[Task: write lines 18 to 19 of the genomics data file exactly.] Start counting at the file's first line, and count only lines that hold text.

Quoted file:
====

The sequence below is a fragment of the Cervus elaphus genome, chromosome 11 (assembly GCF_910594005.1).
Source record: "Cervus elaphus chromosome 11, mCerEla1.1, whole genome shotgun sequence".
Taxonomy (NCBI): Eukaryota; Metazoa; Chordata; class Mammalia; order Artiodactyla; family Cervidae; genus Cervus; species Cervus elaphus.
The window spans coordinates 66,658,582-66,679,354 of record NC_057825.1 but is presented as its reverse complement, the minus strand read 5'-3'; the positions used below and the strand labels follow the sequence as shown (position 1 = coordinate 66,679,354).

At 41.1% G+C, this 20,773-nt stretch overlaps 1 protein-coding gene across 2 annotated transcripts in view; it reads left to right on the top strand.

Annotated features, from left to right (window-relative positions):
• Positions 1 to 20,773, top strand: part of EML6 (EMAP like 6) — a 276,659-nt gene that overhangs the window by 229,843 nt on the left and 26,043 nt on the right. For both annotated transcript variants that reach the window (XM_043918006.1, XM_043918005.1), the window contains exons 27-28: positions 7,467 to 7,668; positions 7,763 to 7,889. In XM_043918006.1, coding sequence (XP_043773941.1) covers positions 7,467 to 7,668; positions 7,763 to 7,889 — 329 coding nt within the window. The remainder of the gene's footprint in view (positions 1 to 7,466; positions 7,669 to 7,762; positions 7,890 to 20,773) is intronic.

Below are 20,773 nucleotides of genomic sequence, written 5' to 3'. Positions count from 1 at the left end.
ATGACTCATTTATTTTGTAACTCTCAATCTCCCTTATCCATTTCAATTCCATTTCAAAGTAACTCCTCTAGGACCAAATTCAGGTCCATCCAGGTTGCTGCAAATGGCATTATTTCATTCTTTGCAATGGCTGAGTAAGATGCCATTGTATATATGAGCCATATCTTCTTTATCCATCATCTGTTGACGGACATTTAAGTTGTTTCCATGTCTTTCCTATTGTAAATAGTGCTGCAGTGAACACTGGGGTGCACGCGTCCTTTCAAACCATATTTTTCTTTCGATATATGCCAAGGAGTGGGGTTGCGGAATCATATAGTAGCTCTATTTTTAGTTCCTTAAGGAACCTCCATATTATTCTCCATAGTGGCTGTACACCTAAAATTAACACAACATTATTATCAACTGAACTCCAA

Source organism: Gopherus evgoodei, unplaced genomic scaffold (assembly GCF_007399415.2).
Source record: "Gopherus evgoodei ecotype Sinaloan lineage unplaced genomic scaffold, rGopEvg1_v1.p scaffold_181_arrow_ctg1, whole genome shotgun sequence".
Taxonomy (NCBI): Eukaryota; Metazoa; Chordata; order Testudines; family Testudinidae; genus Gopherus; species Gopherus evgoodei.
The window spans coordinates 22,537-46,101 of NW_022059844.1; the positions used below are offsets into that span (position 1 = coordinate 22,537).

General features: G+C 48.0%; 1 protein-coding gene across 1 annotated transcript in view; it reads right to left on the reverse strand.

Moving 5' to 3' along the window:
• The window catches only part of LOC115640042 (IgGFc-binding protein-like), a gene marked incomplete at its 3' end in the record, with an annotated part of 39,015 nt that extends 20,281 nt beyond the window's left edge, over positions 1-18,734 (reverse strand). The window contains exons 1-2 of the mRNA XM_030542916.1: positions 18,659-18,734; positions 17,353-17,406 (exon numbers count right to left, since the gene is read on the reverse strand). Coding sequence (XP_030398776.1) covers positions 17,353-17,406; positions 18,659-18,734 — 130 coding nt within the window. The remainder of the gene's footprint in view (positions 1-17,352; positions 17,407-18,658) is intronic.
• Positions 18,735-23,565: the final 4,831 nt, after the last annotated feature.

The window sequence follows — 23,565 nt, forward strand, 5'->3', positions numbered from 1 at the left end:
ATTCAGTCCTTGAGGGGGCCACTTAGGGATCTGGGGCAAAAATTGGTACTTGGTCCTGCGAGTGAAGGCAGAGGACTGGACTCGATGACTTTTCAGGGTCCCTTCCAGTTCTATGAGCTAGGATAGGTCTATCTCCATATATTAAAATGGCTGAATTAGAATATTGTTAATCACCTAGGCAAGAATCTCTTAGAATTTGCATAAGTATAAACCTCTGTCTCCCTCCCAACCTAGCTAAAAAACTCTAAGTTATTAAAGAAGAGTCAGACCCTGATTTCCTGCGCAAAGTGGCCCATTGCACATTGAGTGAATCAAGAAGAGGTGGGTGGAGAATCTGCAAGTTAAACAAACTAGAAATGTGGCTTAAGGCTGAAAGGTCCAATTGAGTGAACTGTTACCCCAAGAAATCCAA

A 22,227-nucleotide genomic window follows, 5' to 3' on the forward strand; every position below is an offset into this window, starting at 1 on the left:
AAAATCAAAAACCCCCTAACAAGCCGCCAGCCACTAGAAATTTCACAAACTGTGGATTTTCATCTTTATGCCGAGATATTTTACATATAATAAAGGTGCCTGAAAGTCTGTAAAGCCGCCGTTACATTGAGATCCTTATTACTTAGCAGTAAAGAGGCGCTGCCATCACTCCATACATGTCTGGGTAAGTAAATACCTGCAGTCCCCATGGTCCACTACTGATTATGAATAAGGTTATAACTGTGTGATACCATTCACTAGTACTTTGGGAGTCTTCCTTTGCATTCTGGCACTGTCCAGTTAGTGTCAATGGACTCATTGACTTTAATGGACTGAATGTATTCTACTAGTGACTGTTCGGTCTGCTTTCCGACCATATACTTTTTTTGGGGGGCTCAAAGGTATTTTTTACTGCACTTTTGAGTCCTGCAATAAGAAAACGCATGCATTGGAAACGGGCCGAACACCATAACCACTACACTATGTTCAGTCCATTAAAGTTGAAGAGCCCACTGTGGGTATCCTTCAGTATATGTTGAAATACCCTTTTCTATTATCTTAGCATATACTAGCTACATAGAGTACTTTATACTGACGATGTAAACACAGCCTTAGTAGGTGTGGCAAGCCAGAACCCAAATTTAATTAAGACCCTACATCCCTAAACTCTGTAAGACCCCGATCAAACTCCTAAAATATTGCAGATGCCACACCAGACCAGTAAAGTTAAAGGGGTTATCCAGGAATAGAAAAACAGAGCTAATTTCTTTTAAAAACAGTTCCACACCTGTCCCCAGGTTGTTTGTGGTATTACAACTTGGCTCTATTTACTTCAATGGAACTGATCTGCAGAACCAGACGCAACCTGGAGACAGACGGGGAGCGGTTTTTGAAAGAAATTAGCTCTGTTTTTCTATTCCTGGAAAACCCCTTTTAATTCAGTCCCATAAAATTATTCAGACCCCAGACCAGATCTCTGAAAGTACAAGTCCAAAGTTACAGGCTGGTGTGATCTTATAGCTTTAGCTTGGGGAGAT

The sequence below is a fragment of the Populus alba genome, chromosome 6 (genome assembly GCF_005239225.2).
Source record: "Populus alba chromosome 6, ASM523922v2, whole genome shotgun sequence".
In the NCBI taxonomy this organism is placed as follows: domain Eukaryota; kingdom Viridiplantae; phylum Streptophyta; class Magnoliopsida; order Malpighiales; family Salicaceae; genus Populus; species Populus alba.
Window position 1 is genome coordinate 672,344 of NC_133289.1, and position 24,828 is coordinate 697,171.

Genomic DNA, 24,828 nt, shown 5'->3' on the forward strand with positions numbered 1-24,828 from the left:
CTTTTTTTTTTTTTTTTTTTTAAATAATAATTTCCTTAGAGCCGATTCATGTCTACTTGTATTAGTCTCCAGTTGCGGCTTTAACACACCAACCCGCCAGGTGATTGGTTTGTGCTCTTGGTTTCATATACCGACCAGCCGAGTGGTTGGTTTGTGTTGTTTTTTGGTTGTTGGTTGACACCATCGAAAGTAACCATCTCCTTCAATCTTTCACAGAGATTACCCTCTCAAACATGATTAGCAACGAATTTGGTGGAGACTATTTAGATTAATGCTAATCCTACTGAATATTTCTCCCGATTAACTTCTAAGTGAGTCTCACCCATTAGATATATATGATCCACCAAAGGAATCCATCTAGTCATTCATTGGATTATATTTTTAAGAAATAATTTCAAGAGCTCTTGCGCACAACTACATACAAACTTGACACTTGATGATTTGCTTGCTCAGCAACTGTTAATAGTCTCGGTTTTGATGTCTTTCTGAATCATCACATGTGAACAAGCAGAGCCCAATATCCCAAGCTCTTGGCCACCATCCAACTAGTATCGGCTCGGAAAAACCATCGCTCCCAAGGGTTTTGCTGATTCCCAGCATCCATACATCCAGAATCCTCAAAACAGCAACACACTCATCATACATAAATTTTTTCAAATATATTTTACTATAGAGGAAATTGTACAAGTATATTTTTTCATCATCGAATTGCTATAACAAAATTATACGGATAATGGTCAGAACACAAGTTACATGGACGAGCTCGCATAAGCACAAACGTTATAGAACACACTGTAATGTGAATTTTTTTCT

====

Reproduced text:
The window sequence follows — 23,565 nt, forward strand, 5'->3', positions numbered from 1 at the left end:
ATTCAGTCCTTGAGGGGGCCACTTAGGGATCTGGGGCAAAAATTGGTACTTGGTCCTGCGAGTGAAGGCAGAGGACTGGACTCGATGACTTTTCAGGGTCCCTTCCAGTTCTATGAGCTAGGATAGGTCTATCTCCATATATTAAAATGGCTGAATTAGAATATTGTTAATCACCTAGGCAAGAATCTCTTAGAATTTGCATAAGTATAAACCTCTGTCTCCCTCCCAACCTAGCTAAAAAACTCTAAGTTATTAAAGAAGAGTCAGACCCTGATTTCCTGCGCAAAGTGGCCCATTGCACATTGAGTGAATCAAGAAGAGGTGGGTGGAGAATCTGCAAGTTAAACAAACTAGAAATGTGGCTTAAGGCTGAAAGGTCCAATTGAGTGAACTGTTACCCCAAGAAATCCAA